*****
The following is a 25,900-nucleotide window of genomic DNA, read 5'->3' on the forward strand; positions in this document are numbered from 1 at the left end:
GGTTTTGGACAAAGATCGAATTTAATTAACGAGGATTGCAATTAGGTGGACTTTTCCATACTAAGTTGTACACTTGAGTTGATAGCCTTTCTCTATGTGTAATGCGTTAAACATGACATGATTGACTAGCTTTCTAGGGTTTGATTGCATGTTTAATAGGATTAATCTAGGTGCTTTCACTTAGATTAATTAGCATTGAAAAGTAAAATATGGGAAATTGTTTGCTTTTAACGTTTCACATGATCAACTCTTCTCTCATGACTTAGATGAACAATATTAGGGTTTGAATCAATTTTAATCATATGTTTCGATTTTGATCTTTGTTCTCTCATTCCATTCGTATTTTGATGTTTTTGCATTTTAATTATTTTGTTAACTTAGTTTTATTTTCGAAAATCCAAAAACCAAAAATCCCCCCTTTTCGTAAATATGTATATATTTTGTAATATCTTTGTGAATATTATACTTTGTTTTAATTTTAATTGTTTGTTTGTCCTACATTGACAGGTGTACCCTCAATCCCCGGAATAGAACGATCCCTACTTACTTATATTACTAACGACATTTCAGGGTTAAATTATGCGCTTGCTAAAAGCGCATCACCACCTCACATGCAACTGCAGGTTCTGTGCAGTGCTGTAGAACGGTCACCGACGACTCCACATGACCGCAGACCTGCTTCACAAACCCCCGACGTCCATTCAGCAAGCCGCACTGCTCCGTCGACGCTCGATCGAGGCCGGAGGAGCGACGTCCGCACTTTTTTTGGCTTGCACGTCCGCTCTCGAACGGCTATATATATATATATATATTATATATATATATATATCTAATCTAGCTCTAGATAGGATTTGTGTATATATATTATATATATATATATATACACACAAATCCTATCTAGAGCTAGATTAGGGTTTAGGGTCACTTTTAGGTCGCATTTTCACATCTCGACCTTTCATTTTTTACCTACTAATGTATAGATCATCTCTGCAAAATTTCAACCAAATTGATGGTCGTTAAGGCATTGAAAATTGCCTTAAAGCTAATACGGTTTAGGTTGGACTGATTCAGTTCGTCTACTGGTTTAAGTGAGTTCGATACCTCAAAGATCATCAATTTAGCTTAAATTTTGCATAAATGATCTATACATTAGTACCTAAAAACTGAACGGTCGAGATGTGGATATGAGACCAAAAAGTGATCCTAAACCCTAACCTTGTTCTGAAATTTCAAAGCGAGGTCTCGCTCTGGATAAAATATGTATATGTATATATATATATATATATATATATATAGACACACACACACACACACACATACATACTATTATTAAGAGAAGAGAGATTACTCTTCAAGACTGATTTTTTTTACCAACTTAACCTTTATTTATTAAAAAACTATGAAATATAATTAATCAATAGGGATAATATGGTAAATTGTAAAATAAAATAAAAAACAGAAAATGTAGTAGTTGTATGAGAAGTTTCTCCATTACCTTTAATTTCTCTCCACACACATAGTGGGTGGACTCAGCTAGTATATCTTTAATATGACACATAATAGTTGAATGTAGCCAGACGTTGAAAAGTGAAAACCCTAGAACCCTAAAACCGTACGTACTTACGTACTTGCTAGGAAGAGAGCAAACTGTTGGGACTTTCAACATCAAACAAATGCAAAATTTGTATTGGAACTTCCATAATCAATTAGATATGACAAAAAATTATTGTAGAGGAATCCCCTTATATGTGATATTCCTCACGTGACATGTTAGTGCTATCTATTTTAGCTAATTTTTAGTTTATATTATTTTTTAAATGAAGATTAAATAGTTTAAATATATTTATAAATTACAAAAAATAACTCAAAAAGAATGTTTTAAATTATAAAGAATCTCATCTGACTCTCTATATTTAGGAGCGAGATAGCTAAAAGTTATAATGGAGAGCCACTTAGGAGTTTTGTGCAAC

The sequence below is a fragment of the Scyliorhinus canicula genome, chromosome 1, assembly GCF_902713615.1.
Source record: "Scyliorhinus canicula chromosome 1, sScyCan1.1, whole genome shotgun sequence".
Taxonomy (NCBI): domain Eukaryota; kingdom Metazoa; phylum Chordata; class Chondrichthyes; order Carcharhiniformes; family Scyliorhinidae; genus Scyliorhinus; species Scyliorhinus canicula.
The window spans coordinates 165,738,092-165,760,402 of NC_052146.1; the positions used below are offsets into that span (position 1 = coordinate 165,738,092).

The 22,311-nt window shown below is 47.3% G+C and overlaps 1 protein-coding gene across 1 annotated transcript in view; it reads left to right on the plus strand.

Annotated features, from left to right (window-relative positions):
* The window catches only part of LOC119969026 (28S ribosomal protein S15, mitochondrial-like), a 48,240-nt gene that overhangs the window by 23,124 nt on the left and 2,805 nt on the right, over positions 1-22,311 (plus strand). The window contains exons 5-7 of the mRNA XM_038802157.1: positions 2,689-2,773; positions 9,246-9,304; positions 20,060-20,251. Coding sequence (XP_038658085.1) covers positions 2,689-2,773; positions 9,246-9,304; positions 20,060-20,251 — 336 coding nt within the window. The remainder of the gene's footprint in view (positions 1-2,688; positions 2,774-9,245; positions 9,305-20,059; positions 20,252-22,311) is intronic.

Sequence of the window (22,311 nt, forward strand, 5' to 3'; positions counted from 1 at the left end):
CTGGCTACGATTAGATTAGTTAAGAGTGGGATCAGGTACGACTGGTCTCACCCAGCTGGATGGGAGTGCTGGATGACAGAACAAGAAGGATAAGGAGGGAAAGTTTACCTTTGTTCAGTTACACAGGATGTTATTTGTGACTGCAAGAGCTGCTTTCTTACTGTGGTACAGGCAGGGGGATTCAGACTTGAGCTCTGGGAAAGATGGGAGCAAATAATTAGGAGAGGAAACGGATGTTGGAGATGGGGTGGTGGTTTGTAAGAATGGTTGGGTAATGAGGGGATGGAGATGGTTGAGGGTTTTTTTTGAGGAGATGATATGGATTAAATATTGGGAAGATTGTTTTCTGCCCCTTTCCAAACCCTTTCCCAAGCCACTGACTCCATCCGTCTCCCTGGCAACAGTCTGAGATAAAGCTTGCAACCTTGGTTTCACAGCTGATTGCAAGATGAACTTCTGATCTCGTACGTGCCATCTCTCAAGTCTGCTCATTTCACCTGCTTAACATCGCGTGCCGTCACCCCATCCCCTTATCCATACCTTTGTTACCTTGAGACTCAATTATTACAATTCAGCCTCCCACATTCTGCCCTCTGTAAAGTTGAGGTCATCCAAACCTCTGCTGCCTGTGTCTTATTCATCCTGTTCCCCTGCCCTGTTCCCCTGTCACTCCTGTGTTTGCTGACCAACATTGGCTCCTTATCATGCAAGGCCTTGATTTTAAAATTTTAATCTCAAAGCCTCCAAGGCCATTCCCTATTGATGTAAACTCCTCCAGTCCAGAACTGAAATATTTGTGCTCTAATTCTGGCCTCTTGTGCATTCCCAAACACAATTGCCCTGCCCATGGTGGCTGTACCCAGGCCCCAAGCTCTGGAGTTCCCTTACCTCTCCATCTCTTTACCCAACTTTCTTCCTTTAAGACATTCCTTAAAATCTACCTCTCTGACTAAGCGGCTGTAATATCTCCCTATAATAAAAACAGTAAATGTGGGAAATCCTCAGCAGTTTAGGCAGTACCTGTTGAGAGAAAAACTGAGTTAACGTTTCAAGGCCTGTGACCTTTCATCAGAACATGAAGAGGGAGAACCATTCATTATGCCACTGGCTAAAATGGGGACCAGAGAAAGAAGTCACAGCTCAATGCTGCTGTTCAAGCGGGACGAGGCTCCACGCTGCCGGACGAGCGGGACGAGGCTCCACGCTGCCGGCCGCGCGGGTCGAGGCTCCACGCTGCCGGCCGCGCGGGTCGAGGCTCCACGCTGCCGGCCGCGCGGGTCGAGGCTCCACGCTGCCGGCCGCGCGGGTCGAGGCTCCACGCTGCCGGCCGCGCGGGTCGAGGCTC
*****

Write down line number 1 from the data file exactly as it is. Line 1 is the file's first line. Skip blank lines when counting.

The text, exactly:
The following is a 25,900-nucleotide window of genomic DNA, read 5'->3' on the forward strand; positions in this document are numbered from 1 at the left end: